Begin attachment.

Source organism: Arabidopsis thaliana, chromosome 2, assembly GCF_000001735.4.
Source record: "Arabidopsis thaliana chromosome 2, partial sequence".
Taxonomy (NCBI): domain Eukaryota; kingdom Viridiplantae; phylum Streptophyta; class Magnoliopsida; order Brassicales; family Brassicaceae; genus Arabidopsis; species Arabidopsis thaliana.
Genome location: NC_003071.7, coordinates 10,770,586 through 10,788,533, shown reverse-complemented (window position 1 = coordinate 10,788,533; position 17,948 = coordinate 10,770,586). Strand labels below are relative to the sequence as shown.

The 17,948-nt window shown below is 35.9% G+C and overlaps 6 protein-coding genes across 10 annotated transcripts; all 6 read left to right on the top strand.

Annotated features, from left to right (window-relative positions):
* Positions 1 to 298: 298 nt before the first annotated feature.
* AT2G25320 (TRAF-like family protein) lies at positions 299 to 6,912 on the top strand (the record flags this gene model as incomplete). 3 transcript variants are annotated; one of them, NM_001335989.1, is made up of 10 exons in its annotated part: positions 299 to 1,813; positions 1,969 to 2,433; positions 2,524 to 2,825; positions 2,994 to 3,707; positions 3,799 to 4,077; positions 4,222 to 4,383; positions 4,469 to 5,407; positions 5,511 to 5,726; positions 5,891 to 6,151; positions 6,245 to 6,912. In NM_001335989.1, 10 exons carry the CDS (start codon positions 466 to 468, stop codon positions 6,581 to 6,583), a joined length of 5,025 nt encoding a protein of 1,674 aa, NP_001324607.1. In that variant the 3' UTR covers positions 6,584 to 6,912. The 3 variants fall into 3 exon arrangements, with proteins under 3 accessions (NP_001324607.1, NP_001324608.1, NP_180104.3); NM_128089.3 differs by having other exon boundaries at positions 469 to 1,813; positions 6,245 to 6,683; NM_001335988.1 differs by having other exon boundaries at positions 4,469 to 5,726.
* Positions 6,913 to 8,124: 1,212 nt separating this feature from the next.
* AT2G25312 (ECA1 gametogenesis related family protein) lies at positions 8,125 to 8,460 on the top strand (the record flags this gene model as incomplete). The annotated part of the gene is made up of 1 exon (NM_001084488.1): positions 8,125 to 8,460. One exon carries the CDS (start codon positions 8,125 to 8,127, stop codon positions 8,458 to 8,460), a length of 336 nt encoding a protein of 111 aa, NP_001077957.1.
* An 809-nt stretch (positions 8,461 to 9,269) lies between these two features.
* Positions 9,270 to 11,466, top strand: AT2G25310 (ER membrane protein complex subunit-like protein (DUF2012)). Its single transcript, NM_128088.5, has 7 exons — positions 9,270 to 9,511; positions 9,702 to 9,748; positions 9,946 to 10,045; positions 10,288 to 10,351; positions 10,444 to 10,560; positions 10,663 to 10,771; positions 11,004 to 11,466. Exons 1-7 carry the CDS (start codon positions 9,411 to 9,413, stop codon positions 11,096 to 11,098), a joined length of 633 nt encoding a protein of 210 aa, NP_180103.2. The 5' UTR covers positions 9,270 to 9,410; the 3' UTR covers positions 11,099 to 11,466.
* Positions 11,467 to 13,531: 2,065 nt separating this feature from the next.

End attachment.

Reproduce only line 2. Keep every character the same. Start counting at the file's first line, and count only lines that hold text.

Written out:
Source record: "Arabidopsis thaliana chromosome 2, partial sequence".